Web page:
# Number of idempotent functions

I'm supposed to show that the number of functions $$\ \mathrm{f}$$: $$[n]$$ $$\to$$ $$[n]$$ $$\$$ such that $$\mathrm{f\circ f=f}$$ is $$1+\sum _{k=1}^{n}{n \choose k}k^{n-k}$$

But I guess that this result only holds for $$\mathrm{n=0}$$ and that for $$\mathrm{n \ge 1}$$, the number of such functions is $$\sum _{k=1}^{n}{n \choose k}k^{n-k}$$. Is that so?

• For $f\circ f$ to equal $f$, there will be some number of fixed points. Specifically, suppose $a=f(x)$ for some $x$. Then $f(a)=a$ and $a$ is a fixed point. Pick which points are fixed points, and then for each point which is not a fixed point, pick which fixed point it maps to noting that whatever it maps to must be a fixed point as well. As for the added $1$ at the start, I agree, this should not be there. Oct 19, 2023 at 20:53
• Your formula is right: the case $n = 0$ is an exception and it is purely accidental that the incorrect formula you were given happens to work in that case. Oct 19, 2023 at 20:55
• ... that said, if you want a uniform formula that includes the case $n = 0$, then you can take the sum from $k = 0$ to $n$, as, following the usual conventions for $0^n$, the term for $k = 0$ will be $1$ when $n = 0$ and $0$ for positive $n$ Oct 19, 2023 at 21:09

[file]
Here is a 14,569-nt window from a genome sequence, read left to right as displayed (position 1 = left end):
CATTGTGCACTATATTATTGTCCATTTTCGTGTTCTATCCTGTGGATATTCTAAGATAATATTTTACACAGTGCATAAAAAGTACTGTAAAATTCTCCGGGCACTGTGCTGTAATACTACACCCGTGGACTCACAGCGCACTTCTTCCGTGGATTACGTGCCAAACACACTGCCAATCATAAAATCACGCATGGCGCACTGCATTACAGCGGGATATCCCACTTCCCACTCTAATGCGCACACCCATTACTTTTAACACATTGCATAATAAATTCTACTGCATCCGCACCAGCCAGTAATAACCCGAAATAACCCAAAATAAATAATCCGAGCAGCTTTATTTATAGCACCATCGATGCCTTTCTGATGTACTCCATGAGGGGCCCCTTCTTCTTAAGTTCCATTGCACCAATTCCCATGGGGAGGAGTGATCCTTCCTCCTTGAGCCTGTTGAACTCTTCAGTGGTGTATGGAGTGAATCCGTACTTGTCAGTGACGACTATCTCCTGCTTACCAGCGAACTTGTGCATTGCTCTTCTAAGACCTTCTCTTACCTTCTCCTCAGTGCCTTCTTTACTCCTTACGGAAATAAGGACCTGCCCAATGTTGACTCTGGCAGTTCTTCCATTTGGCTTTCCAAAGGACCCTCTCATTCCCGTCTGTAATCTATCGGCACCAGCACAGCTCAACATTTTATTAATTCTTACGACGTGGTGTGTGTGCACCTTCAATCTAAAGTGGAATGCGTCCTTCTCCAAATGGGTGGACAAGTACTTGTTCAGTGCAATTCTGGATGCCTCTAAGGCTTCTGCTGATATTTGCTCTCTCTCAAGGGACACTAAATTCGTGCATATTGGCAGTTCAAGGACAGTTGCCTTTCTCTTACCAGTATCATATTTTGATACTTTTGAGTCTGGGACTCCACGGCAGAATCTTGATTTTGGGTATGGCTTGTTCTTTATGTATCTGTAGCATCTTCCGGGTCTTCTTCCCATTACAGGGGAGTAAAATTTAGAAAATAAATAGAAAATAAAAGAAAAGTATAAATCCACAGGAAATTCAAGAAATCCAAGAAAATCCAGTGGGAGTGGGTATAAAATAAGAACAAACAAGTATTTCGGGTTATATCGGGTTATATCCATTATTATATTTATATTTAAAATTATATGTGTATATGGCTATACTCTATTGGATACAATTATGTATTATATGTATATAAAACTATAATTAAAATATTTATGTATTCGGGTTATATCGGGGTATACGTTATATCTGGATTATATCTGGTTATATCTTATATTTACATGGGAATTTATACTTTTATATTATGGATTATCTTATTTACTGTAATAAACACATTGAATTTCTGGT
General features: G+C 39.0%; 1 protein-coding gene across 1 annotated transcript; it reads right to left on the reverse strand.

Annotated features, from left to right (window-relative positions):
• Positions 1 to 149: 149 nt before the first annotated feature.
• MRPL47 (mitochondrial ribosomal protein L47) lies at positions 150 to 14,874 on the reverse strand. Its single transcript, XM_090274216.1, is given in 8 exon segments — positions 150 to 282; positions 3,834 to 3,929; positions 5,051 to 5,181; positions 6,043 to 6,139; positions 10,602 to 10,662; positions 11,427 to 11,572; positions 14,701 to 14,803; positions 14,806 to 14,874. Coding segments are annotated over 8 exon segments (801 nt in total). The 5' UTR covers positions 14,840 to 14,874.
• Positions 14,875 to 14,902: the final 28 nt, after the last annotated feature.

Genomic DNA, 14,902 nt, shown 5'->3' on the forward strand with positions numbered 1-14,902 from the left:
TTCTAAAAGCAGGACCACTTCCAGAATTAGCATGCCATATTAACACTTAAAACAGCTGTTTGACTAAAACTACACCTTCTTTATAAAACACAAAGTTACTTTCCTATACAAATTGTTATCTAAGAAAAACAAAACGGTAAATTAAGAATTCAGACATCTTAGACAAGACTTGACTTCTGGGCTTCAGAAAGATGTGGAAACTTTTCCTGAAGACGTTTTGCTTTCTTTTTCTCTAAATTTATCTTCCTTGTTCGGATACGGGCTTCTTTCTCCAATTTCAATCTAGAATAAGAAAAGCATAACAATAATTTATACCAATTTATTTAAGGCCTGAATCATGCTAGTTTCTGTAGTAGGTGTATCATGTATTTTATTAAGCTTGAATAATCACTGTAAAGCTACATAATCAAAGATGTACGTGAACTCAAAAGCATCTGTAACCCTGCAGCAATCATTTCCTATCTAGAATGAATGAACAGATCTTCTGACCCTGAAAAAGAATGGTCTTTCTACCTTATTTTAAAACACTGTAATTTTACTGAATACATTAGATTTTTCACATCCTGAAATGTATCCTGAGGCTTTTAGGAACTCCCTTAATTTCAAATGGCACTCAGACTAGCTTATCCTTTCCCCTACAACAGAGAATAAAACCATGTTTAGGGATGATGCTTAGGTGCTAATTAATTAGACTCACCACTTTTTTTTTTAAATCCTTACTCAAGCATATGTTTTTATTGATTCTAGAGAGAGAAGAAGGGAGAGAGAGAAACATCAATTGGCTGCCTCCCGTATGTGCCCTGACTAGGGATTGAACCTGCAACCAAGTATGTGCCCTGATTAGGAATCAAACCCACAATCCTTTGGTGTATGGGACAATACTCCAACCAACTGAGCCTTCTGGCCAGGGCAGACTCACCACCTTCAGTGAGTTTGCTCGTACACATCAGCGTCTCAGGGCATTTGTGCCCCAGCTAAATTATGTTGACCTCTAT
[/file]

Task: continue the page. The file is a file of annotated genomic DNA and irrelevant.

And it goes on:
• You can, of course, write the correct formula as $$\sum_{k=0}^n\binom nk k^{n-k},$$ which works for all $n\geq 0,$ because $0^0=1.$ Oct 19, 2023 at 22:24

You are correct, the formula $$1+\sum _{k=1}^{n}{n \choose k}k^{n-k}$$ is only equal to the number of $$f:[n]\to [n]$$ for which $$f\circ f =f$$ in the case $$n=0$$. For all $$n>0$$, you need to drop the "$$1+$$" out front to make the formula correct.
You can reformulate the problem statement as follows. I am using the convention that $$0^0=1$$.
For all $$n\ge 0$$, the number of functions $$f:[n]\to [n]$$ such that $$f\circ f=f$$ is $$\sum_{k=\color{red}0}^n \binom nk k^{n-k}$$
Proof: You can show that $$f\circ f=f$$ if and only if, for all $$y\in \text{im }f$$, that $$f(y)=y$$. To this end, for each subset $$K\subseteq [n]$$, let us count the number of $$f:[n]\to [n]$$ with the property that $$\text{im }f=K$$. For all $$y\in K$$, we must have $$f(y)=y$$, and for all $$z\notin K$$, we must have $$f(z)\in K$$. These are the only constraints, so the number of ways to choose $$f$$ is $$|K|^{n-|K|}$$.
Finally, we take the sum of $$|K|^{n-|K|}$$ over all $$K\subseteq [n]$$ to get the total number of functions. For each $$k\in \{0,1,\dots,n\}$$, there are $$\binom nk$$ subsets with cardinality $$k$$, and each of these contributes $$k^{n-k}$$ functions. Summing over all $$k$$ between $$0$$ and $$n$$, we arrive at the desired answer. $$\tag*{\square}$$
The entire reason this proof does not require casework depending on $$n=0$$ versus $$n>0$$ is because of the convention $$0^0=1$$. This is what allows to say that, for all sets $$A,B$$ with cardinalities $$|A|=a$$ and $$|B|=b$$, that the number of functions $$g:A\to B$$ is $$b^a$$, even in the edge cases where $$a=0$$ or $$b=0$$.